The coffee shop soundtrack is usually a reliable mix of inoffensive indie rock, porcelain clinking on countertops, and the caffeinated chitter chat of customers.
But over the weekend and continuing on Monday, the playlist at the Starbucks in Philadelphia has been dominated by protest songs, angry chants, and bullhorn-blasted denunciations.
The anger stems from an incident Thursday afternoon, where two black men quietly waiting for a third business associate at the shop were asked to leave. They refused, and the store manager responded by calling the cops, who then arrested the men as the white man they were waiting for arrived. The CEO, Kevin Johnson, flew to Philadelphia, promising to personally apologize to the two arrested men, and called their arrest“reprehensible.”
Starbucks initially refused to point blame at the unnamed manager, but has since thenannouncedthat she was leaving the store, in what Starbucks called a “mutual decision.”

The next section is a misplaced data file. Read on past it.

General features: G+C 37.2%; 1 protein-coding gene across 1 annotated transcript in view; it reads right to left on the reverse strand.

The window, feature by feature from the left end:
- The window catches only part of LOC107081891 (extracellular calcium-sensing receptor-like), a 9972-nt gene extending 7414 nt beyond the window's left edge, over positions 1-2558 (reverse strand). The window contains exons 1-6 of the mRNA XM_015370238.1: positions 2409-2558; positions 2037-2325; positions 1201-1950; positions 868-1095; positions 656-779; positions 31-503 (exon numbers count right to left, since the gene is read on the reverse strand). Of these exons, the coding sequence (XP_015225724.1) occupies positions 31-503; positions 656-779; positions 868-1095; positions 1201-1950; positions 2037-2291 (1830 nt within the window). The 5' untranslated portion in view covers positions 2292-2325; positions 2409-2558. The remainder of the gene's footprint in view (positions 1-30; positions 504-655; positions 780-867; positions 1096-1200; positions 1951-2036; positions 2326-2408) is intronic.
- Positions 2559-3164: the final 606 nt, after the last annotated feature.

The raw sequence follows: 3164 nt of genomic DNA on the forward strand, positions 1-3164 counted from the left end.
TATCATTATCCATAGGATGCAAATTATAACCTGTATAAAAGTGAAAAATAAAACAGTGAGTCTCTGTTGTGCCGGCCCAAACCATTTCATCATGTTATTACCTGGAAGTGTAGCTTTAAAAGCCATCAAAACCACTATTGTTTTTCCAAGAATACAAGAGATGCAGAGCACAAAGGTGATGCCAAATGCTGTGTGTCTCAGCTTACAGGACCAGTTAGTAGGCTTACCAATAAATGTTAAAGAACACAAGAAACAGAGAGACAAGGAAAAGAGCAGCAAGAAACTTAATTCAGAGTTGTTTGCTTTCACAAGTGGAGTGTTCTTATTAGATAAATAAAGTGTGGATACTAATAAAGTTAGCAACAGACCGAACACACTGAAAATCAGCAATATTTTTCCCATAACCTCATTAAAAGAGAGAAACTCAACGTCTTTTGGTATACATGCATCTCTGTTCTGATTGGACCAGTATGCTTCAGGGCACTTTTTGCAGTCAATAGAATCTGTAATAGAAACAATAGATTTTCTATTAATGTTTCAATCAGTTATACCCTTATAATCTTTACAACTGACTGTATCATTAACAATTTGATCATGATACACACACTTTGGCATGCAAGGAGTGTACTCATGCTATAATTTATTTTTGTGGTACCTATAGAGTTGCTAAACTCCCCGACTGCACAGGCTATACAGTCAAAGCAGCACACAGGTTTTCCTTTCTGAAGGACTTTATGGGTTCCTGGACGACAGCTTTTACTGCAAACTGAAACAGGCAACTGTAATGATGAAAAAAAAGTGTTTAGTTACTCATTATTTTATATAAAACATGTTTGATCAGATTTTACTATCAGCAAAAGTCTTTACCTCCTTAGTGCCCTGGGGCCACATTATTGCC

According to Rebecca DeVine, a principal at Maven Communications, the company’s initial response was too slow and generic.
But, since that initial stumble, Johnson has made all the right moves, said Devine.
“I thinkwhat’spretty admirable is that he’s decided to take full ownership ofproblemand assume full responsibility,” Devine said. “And not just saying this is one person’s problem, and that doesn’t represent us, but saying maybe we need to look at all policies and issues.”
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